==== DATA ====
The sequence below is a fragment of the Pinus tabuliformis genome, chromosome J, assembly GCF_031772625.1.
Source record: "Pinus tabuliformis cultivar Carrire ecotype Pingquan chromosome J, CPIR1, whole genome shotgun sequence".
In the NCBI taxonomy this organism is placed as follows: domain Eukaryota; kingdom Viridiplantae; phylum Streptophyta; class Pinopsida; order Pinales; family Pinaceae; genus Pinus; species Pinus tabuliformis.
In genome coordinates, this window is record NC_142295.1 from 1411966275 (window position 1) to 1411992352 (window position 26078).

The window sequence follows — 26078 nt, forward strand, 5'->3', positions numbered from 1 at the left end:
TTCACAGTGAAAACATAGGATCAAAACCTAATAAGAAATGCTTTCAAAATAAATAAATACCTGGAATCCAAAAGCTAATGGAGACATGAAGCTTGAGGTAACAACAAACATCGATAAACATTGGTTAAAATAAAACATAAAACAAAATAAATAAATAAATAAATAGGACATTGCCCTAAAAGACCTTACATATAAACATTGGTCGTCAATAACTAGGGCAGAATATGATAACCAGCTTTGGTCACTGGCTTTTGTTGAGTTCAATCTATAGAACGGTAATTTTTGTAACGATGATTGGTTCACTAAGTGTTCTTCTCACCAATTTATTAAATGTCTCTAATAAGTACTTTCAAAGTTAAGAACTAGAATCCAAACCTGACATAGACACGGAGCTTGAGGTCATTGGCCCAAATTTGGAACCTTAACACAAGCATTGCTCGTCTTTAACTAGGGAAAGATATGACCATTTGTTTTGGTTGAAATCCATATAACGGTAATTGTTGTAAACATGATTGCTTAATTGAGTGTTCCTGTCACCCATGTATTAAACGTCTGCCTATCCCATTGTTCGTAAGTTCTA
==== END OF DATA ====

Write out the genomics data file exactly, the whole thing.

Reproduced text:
The sequence below is a fragment of the Pinus tabuliformis genome, chromosome J, assembly GCF_031772625.1.
Source record: "Pinus tabuliformis cultivar Carrire ecotype Pingquan chromosome J, CPIR1, whole genome shotgun sequence".
In the NCBI taxonomy this organism is placed as follows: domain Eukaryota; kingdom Viridiplantae; phylum Streptophyta; class Pinopsida; order Pinales; family Pinaceae; genus Pinus; species Pinus tabuliformis.
In genome coordinates, this window is record NC_142295.1 from 1411966275 (window position 1) to 1411992352 (window position 26078).

The window sequence follows — 26078 nt, forward strand, 5'->3', positions numbered from 1 at the left end:
TTCACAGTGAAAACATAGGATCAAAACCTAATAAGAAATGCTTTCAAAATAAATAAATACCTGGAATCCAAAAGCTAATGGAGACATGAAGCTTGAGGTAACAACAAACATCGATAAACATTGGTTAAAATAAAACATAAAACAAAATAAATAAATAAATAAATAGGACATTGCCCTAAAAGACCTTACATATAAACATTGGTCGTCAATAACTAGGGCAGAATATGATAACCAGCTTTGGTCACTGGCTTTTGTTGAGTTCAATCTATAGAACGGTAATTTTTGTAACGATGATTGGTTCACTAAGTGTTCTTCTCACCAATTTATTAAATGTCTCTAATAAGTACTTTCAAAGTTAAGAACTAGAATCCAAACCTGACATAGACACGGAGCTTGAGGTCATTGGCCCAAATTTGGAACCTTAACACAAGCATTGCTCGTCTTTAACTAGGGAAAGATATGACCATTTGTTTTGGTTGAAATCCATATAACGGTAATTGTTGTAAACATGATTGCTTAATTGAGTGTTCCTGTCACCCATGTATTAAACGTCTGCCTATCCCATTGTTCGTAAGTTCTA